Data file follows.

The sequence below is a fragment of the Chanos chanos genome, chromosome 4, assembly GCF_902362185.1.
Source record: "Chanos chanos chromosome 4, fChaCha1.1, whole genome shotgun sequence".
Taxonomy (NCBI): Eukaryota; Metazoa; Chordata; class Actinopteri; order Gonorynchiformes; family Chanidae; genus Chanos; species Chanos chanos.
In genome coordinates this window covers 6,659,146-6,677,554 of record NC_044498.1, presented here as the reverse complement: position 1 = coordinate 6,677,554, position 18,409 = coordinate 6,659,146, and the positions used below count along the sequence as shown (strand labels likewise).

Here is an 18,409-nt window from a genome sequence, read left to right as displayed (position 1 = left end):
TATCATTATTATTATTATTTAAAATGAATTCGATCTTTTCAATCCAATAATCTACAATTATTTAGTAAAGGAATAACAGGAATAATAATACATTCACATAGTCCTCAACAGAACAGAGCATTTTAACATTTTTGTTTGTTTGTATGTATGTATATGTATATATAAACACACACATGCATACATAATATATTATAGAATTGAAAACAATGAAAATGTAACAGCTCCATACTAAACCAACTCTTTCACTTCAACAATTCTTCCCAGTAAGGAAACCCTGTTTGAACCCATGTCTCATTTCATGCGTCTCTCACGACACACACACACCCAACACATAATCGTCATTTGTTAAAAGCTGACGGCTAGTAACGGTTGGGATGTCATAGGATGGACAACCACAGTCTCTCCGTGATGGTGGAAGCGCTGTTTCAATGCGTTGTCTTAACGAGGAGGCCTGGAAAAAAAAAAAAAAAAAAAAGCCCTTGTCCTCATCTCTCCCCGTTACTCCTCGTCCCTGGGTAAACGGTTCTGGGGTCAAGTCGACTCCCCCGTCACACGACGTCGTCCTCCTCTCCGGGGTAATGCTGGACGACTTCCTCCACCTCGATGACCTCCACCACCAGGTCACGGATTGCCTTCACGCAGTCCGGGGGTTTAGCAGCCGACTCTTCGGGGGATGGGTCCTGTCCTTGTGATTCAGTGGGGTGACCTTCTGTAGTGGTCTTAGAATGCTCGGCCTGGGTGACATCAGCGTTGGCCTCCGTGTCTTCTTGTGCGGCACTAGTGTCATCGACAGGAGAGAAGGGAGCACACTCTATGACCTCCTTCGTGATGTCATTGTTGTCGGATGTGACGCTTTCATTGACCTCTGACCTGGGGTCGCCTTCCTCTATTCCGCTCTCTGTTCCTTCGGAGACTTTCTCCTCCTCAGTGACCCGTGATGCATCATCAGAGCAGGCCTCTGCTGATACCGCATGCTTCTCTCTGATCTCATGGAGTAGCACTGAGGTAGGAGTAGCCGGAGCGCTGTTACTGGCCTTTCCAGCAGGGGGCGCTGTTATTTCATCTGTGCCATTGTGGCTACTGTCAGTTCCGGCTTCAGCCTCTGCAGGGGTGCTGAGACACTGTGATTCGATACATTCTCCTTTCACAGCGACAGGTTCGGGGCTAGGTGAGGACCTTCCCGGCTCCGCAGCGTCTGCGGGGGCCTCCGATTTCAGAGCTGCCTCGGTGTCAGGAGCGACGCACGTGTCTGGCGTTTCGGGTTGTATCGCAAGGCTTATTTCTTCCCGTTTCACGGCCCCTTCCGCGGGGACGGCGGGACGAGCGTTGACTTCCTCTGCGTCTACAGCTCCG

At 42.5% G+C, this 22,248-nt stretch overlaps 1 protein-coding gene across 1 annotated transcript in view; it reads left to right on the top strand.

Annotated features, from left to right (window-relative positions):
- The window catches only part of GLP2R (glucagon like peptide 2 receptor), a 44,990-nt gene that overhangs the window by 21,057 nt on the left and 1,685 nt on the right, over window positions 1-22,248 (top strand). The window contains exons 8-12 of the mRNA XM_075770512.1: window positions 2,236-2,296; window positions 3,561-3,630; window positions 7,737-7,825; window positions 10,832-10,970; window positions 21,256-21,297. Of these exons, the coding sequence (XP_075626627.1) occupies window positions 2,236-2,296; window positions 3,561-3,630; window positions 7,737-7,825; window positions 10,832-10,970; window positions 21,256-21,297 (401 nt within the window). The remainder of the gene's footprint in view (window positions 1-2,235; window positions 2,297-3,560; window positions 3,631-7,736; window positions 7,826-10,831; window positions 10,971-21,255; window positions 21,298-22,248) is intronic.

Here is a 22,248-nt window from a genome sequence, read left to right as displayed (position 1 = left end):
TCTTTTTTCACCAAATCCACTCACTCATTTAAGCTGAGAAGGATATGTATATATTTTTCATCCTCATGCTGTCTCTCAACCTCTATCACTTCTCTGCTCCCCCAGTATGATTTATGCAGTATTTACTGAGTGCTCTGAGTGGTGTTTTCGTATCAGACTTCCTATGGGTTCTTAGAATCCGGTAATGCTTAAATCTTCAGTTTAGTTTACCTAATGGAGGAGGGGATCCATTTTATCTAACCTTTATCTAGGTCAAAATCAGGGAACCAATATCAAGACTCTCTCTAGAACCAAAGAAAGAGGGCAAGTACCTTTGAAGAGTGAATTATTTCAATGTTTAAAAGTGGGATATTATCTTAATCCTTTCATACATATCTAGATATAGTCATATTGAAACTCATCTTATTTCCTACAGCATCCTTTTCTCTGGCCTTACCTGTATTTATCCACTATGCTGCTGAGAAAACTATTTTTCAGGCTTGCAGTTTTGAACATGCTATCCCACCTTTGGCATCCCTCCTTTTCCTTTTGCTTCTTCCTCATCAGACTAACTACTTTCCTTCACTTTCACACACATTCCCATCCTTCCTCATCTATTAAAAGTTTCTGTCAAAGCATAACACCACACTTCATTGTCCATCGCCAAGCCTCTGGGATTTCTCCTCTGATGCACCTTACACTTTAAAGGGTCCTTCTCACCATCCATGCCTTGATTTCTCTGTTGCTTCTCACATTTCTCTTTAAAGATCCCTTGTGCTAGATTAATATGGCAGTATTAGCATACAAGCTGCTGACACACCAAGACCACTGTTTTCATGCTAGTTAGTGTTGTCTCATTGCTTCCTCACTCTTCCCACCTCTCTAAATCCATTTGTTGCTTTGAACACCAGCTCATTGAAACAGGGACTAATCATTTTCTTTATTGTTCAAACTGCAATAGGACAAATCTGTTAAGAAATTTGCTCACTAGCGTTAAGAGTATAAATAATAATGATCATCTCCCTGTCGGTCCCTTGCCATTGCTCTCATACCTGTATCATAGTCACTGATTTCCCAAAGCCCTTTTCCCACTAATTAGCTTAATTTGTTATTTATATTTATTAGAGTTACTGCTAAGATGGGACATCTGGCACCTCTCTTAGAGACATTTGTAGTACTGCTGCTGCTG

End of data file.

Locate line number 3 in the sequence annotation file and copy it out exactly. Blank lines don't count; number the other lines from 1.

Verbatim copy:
Taxonomy (NCBI): Eukaryota; Metazoa; Chordata; class Actinopteri; order Gonorynchiformes; family Chanidae; genus Chanos; species Chanos chanos.